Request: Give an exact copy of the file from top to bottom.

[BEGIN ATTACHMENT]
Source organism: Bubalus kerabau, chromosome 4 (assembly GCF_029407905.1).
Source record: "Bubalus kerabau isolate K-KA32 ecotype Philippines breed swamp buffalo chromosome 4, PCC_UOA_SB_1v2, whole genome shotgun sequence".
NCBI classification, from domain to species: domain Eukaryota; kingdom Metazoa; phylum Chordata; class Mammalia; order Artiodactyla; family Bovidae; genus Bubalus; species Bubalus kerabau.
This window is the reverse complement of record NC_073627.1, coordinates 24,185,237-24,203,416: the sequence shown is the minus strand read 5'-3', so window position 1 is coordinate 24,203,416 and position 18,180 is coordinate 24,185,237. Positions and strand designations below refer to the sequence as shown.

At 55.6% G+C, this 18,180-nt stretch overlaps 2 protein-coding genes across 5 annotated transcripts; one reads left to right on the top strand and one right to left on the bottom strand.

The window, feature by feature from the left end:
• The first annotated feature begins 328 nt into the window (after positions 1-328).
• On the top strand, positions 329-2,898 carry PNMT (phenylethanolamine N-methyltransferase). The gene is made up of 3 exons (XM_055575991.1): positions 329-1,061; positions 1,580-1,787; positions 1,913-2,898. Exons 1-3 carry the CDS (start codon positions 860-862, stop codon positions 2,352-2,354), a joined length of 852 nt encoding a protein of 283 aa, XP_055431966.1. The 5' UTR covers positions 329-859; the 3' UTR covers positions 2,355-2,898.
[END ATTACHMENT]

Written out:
Source organism: Bubalus kerabau, chromosome 4 (assembly GCF_029407905.1).
Source record: "Bubalus kerabau isolate K-KA32 ecotype Philippines breed swamp buffalo chromosome 4, PCC_UOA_SB_1v2, whole genome shotgun sequence".
NCBI classification, from domain to species: domain Eukaryota; kingdom Metazoa; phylum Chordata; class Mammalia; order Artiodactyla; family Bovidae; genus Bubalus; species Bubalus kerabau.
This window is the reverse complement of record NC_073627.1, coordinates 24,185,237-24,203,416: the sequence shown is the minus strand read 5'-3', so window position 1 is coordinate 24,203,416 and position 18,180 is coordinate 24,185,237. Positions and strand designations below refer to the sequence as shown.

At 55.6% G+C, this 18,180-nt stretch overlaps 2 protein-coding genes across 5 annotated transcripts; one reads left to right on the top strand and one right to left on the bottom strand.

The window, feature by feature from the left end:
• The first annotated feature begins 328 nt into the window (after positions 1-328).
• On the top strand, positions 329-2,898 carry PNMT (phenylethanolamine N-methyltransferase). The gene is made up of 3 exons (XM_055575991.1): positions 329-1,061; positions 1,580-1,787; positions 1,913-2,898. Exons 1-3 carry the CDS (start codon positions 860-862, stop codon positions 2,352-2,354), a joined length of 852 nt encoding a protein of 283 aa, XP_055431966.1. The 5' UTR covers positions 329-859; the 3' UTR covers positions 2,355-2,898.